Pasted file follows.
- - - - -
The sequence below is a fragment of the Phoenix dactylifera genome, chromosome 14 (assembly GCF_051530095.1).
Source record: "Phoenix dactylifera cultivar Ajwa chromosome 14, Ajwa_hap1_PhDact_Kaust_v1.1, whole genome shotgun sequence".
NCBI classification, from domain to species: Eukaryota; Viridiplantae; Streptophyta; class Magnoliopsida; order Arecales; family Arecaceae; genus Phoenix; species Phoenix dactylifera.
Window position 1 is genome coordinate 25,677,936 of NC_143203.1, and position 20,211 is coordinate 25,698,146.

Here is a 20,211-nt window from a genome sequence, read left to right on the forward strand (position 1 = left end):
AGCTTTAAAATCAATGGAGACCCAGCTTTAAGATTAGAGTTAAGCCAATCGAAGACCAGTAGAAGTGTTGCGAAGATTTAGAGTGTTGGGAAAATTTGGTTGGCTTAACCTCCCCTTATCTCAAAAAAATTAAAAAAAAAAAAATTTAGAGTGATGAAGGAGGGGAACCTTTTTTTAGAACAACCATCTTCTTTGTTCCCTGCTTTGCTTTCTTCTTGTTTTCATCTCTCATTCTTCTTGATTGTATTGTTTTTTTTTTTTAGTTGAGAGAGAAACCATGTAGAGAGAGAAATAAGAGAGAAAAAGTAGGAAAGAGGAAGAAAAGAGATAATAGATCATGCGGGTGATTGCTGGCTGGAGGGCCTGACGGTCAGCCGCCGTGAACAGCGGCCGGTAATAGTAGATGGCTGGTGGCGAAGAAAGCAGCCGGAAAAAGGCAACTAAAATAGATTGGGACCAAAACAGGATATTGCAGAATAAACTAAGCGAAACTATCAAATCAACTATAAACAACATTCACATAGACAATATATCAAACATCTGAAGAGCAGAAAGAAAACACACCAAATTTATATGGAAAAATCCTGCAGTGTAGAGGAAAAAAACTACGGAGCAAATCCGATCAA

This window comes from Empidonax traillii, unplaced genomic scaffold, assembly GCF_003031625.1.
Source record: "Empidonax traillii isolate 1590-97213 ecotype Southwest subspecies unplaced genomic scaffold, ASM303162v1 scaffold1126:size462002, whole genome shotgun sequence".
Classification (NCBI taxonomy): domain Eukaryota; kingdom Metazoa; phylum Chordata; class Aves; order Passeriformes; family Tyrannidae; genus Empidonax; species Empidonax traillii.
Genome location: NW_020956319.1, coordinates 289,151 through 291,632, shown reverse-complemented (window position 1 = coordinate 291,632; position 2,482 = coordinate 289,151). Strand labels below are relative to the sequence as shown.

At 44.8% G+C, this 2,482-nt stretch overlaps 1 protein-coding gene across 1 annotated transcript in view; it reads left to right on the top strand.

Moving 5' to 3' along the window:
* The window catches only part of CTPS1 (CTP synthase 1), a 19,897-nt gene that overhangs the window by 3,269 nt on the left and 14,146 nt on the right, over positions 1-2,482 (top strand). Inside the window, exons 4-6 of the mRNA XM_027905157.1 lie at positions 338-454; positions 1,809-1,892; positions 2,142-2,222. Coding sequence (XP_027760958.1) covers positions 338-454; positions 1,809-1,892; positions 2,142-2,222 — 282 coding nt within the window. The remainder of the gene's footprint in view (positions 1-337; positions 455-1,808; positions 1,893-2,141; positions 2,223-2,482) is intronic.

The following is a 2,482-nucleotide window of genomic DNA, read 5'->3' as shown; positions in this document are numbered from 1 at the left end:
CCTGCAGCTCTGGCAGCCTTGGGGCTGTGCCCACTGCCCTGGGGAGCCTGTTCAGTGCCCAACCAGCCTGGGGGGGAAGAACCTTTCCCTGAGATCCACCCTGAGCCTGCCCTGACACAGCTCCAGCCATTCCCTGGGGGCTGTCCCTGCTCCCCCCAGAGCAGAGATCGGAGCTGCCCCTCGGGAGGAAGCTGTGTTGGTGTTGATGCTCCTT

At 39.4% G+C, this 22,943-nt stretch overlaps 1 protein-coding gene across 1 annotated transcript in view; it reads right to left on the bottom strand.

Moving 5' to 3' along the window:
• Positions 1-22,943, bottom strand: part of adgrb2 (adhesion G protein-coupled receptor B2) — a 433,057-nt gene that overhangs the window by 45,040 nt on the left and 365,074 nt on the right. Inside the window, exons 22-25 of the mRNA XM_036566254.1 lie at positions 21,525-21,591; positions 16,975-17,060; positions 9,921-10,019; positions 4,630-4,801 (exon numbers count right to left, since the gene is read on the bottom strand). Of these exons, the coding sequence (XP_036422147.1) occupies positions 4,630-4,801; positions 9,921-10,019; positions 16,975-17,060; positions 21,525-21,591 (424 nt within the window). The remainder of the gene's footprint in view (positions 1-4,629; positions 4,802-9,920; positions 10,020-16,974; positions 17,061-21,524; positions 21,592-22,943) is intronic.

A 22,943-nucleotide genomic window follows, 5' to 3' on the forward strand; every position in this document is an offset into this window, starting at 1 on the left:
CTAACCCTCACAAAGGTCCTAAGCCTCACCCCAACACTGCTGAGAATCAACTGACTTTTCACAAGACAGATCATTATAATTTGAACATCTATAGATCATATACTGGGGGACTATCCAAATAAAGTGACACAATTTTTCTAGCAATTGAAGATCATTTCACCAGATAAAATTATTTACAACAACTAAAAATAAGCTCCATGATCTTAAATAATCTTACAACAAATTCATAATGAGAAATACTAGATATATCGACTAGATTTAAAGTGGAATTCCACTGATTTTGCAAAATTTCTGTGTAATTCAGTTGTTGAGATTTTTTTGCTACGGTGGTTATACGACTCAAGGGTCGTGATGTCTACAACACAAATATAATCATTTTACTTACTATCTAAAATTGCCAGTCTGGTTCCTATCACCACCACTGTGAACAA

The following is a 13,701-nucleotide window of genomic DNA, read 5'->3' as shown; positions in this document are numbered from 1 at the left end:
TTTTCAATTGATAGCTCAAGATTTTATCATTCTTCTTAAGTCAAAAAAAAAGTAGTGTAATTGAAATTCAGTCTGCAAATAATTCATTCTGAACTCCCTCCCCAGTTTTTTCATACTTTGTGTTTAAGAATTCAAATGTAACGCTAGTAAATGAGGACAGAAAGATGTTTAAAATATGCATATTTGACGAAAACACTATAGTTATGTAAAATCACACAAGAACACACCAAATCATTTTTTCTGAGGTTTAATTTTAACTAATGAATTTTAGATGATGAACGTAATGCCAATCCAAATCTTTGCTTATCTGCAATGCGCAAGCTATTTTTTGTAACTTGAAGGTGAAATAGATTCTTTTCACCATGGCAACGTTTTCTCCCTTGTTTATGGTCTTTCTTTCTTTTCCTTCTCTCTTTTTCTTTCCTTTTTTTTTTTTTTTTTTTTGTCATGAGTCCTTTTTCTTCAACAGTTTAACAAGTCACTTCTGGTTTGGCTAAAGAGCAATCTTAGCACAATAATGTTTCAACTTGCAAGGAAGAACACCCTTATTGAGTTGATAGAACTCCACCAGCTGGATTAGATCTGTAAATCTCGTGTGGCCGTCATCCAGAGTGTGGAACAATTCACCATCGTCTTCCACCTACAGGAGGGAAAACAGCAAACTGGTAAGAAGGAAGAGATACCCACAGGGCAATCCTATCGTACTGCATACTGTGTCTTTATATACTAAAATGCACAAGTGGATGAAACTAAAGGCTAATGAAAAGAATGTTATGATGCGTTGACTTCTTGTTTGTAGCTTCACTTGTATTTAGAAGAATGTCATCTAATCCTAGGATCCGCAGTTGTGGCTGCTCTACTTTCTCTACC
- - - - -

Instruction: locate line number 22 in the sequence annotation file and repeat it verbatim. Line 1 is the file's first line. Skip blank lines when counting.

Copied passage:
TTTTCAATTGATAGCTCAAGATTTTATCATTCTTCTTAAGTCAAAAAAAAAGTAGTGTAATTGAAATTCAGTCTGCAAATAATTCATTCTGAACTCCCTCCCCAGTTTTTTCATACTTTGTGTTTAAGAATTCAAATGTAACGCTAGTAAATGAGGACAGAAAGATGTTTAAAATATGCATATTTGACGAAAACACTATAGTTATGTAAAATCACACAAGAACACACCAAATCATTTTTTCTGAGGTTTAATTTTAACTAATGAATTTTAGATGATGAACGTAATGCCAATCCAAATCTTTGCTTATCTGCAATGCGCAAGCTATTTTTTGTAACTTGAAGGTGAAATAGATTCTTTTCACCATGGCAACGTTTTCTCCCTTGTTTATGGTCTTTCTTTCTTTTCCTTCTCTCTTTTTCTTTCCTTTTTTTTTTTTTTTTTTTTGTCATGAGTCCTTTTTCTTCAACAGTTTAACAAGTCACTTCTGGTTTGGCTAAAGAGCAATCTTAGCACAATAATGTTTCAACTTGCAAGGAAGAACACCCTTATTGAGTTGATAGAACTCCACCAGCTGGATTAGATCTGTAAATCTCGTGTGGCCGTCATCCAGAGTGTGGAACAATTCACCATCGTCTTCCACCTACAGGAGGGAAAACAGCAAACTGGTAAGAAGGAAGAGATACCCACAGGGCAATCCTATCGTACTGCATACTGTGTCTTTATATACTAAAATGCACAAGTGGATGAAACTAAAGGCTAATGAAAAGAATGTTATGATGCGTTGACTTCTTGTTTGTAGCTTCACTTGTATTTAGAAGAATGTCATCTAATCCTAGGATCCGCAGTTGTGGCTGCTCTACTTTCTCTACC